Do most parents feel like this? I mean, I know my brother does. There is nothing that he likes more than to spend time at home with his kids and his wife. He has told me that he doesn’t live to work. He works in order to spend more quality time with his family. The more successful he becomes in his career, the more time he is able to spend with his family. I want that.
I know, I know…my kid is Dakota. But he is the best dang kid. Seriously. If I could hang out with him all day, I’d be happy. He makes me happy. The way he loves on me and gives me kisses. The way he tolerates me photographing him. The way he rolls over on his back and looks at me from that upside down place. It all makes me smile. And it makes me want to hang out with him.
So, when I read about a summer camp for dogs, I am head over heels. Because, get this, the catch is that you don’t just drop them off. You hang out with them. You spend time, bonding with your canine companion.
Yeah, the goal is to have a relaxing week with your dog. And sure, I could do that for free (sans the $1000 a week fee) at home or anywhere else I chose to take him. But it’s a special thing geared towards my boy and me! How cool is that?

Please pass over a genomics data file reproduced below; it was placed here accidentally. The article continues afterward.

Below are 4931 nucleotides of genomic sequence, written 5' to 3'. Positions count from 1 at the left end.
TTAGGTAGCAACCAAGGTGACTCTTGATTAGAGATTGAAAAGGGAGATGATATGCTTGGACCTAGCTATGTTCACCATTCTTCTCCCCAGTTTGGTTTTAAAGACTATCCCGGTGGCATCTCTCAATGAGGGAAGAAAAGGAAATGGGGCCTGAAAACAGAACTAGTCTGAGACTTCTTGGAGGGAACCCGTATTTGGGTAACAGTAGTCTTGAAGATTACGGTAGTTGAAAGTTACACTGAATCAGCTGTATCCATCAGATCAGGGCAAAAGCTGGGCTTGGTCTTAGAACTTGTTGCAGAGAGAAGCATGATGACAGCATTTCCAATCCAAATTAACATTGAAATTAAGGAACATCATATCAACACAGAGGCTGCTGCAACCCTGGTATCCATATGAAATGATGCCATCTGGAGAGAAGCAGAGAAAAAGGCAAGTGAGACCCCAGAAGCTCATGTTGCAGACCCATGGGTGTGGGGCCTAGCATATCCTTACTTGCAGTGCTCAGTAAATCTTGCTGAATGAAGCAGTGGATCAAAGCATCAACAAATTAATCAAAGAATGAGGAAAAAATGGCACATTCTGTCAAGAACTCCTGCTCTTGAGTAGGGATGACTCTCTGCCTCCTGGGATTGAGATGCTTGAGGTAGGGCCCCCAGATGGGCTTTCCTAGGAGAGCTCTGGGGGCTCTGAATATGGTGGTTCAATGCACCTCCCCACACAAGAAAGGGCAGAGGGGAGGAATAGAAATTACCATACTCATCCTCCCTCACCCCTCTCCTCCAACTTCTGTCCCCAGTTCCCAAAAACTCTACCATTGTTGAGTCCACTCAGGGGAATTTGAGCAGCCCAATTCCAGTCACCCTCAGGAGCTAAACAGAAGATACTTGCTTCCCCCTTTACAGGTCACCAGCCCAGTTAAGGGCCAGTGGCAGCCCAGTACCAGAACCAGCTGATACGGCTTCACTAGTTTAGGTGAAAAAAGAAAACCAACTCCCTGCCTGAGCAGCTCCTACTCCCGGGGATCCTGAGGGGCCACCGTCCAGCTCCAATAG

Now, if I could just figure out how to get Dakota to press the button to do photographs, we’d be in blissful sync.
Youngguy and I had made plans to do something this coming weekend. He asked if I’d like to go snowshoeing – and in one of my favorite areas around town. He even suggested that I bring my camera.
Whoa. Does he know what he’s getting into when he says that?
But, alas, my tumble down icy incline precludes me from wanting to take any chances with falling down an icy mountain wearing snowshoes and carrying my new camera.
So I wrote and asked if we could change our plans. We had previously discussed sushi and/or taking our dogs on a walk.
Oh, our dogs – our kids – our boys. Me – a beautiful old man of a beagle. Him – a beautiful young man of a fox hound. A short-legged fox hound and a long-legged beagle. Fox hounds are my second favorite dog behind the beagle. They look just like beagles but with long legs. Beautiful dogs.
Our boys are very similar in nature. They have that playfulness of hounds but they are both also more submissive and don’t get excited about being the alpha males. While they haven’t met yet, we have a feeling they would get along great.
So, when he wrote back, he asked me to choose between sushi and the walk. He said he thought he knew which one Frank (his fox hound) and Dakota would choose. And then he said that Frank has actually had sushi and will share the story later.
I didn’t tell him that Dakota loves edamame. He is cuckoo over it. It’s the funniest thing I’ve ever seen. He actually takes the pods and squeezes the edamame out of them, leaving me the pods to clean up. It’s hilarious.
But, instead, I suggested the walk and perhaps taking along sandwiches or something.
Maybe next time Dakota and Frank can join us for sushi.